Participatory interventions for pro-social and collective action in natural resource management: An institutional and behavioural approach

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Title: Participatory interventions for pro-social and collective action in natural resource management: An institutional and behavioural approach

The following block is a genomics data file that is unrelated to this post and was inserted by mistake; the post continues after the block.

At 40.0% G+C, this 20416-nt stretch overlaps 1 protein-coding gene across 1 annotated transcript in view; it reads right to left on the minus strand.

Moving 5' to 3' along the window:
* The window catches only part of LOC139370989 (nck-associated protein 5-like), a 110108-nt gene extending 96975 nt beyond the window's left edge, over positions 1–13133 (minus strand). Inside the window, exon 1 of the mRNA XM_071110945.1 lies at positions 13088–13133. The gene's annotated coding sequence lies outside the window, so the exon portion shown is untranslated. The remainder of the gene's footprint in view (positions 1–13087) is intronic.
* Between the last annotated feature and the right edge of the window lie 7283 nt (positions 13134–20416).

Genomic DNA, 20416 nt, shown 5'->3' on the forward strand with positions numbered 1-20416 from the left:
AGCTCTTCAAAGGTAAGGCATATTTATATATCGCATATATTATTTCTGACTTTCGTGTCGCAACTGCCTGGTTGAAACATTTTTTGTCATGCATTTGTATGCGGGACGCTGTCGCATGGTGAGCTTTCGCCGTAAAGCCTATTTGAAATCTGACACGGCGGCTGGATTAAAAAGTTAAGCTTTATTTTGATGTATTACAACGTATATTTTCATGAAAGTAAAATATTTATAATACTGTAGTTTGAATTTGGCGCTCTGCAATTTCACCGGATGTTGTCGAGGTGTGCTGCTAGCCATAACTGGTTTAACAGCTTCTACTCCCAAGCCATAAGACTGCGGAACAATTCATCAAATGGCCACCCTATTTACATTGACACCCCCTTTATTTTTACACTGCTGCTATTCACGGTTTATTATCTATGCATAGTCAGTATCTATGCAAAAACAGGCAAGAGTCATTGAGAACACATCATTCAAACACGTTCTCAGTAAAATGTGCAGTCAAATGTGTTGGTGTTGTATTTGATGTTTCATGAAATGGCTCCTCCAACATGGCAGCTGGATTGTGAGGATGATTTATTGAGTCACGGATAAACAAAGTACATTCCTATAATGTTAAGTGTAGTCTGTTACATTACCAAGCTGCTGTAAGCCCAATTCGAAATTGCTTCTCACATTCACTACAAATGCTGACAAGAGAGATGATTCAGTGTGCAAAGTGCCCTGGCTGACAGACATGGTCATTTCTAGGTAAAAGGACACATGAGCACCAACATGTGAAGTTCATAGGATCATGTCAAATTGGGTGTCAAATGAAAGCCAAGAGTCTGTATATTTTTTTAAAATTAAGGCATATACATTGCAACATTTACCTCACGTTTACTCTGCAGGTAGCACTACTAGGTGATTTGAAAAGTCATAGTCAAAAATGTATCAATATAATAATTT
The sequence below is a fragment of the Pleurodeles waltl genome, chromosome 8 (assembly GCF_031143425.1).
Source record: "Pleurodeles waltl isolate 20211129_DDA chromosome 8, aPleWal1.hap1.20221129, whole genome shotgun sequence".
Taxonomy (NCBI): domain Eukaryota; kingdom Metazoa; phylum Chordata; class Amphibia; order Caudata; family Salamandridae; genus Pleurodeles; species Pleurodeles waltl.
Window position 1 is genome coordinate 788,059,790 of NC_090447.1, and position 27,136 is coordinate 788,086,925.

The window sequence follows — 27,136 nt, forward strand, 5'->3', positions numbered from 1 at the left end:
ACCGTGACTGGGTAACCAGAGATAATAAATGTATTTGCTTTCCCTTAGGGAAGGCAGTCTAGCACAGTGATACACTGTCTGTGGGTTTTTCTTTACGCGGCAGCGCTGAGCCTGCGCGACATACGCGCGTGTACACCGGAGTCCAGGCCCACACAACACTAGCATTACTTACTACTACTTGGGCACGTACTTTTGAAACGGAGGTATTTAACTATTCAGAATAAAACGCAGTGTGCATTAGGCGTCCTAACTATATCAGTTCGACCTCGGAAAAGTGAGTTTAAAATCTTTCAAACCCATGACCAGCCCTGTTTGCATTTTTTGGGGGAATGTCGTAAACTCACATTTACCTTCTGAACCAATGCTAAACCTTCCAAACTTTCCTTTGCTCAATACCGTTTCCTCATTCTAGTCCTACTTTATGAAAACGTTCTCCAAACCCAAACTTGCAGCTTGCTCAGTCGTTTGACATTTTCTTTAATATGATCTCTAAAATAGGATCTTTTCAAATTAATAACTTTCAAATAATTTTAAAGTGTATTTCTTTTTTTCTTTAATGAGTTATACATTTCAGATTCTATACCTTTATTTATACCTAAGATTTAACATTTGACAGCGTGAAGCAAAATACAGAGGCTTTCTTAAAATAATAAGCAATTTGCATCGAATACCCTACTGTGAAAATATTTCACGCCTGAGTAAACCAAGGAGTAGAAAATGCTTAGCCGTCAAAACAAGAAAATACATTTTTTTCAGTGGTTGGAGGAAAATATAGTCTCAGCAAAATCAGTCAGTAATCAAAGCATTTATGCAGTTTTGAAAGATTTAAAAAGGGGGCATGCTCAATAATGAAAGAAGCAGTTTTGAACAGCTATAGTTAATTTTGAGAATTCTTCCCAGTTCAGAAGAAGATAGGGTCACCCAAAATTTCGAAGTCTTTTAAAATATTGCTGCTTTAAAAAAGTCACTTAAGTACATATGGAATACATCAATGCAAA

Other Titles: Intervenciones participativas para la acción pro-social y colectiva en la gestión de los recursos naturales. Una aproximación desde el análisis institucional y del comportamiento
Authors: Ortiz-Riomalo, Juan Felipe
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Thesis advisor: Prof.Dr. Stefanie Engel
Thesis referee: Prof.Dr. Juan Camilo Cardenas